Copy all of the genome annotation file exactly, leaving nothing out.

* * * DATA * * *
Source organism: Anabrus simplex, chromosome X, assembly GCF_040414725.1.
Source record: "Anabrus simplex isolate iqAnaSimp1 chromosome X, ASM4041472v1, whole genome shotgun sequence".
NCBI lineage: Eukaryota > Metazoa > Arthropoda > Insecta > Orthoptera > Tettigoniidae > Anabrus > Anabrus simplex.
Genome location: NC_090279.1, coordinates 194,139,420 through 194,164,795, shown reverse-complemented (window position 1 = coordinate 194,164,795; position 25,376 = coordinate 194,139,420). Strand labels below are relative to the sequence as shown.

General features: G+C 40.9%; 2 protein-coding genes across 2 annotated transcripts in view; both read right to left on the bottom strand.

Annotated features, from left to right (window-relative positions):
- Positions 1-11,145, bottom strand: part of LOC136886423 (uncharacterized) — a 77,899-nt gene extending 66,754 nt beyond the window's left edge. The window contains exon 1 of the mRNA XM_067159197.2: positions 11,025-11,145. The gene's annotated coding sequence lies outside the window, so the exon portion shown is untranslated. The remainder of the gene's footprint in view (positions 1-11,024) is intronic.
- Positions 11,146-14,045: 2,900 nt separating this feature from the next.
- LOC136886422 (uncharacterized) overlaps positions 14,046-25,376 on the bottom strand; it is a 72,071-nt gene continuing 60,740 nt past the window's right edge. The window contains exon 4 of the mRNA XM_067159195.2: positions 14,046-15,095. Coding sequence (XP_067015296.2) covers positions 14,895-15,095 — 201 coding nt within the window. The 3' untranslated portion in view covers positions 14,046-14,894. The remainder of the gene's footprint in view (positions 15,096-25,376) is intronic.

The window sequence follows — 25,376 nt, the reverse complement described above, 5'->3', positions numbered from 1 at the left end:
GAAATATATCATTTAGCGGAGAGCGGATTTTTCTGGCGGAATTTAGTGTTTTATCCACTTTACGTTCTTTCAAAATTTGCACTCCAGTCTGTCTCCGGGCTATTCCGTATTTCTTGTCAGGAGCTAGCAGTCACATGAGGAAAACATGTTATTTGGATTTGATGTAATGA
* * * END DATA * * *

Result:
Source organism: Anabrus simplex, chromosome X, assembly GCF_040414725.1.
Source record: "Anabrus simplex isolate iqAnaSimp1 chromosome X, ASM4041472v1, whole genome shotgun sequence".
NCBI lineage: Eukaryota > Metazoa > Arthropoda > Insecta > Orthoptera > Tettigoniidae > Anabrus > Anabrus simplex.
Genome location: NC_090279.1, coordinates 194,139,420 through 194,164,795, shown reverse-complemented (window position 1 = coordinate 194,164,795; position 25,376 = coordinate 194,139,420). Strand labels below are relative to the sequence as shown.

General features: G+C 40.9%; 2 protein-coding genes across 2 annotated transcripts in view; both read right to left on the bottom strand.

Annotated features, from left to right (window-relative positions):
- Positions 1-11,145, bottom strand: part of LOC136886423 (uncharacterized) — a 77,899-nt gene extending 66,754 nt beyond the window's left edge. The window contains exon 1 of the mRNA XM_067159197.2: positions 11,025-11,145. The gene's annotated coding sequence lies outside the window, so the exon portion shown is untranslated. The remainder of the gene's footprint in view (positions 1-11,024) is intronic.
- Positions 11,146-14,045: 2,900 nt separating this feature from the next.
- LOC136886422 (uncharacterized) overlaps positions 14,046-25,376 on the bottom strand; it is a 72,071-nt gene continuing 60,740 nt past the window's right edge. The window contains exon 4 of the mRNA XM_067159195.2: positions 14,046-15,095. Coding sequence (XP_067015296.2) covers positions 14,895-15,095 — 201 coding nt within the window. The 3' untranslated portion in view covers positions 14,046-14,894. The remainder of the gene's footprint in view (positions 15,096-25,376) is intronic.

The window sequence follows — 25,376 nt, the reverse complement described above, 5'->3', positions numbered from 1 at the left end:
GAAATATATCATTTAGCGGAGAGCGGATTTTTCTGGCGGAATTTAGTGTTTTATCCACTTTACGTTCTTTCAAAATTTGCACTCCAGTCTGTCTCCGGGCTATTCCGTATTTCTTGTCAGGAGCTAGCAGTCACATGAGGAAAACATGTTATTTGGATTTGATGTAATGA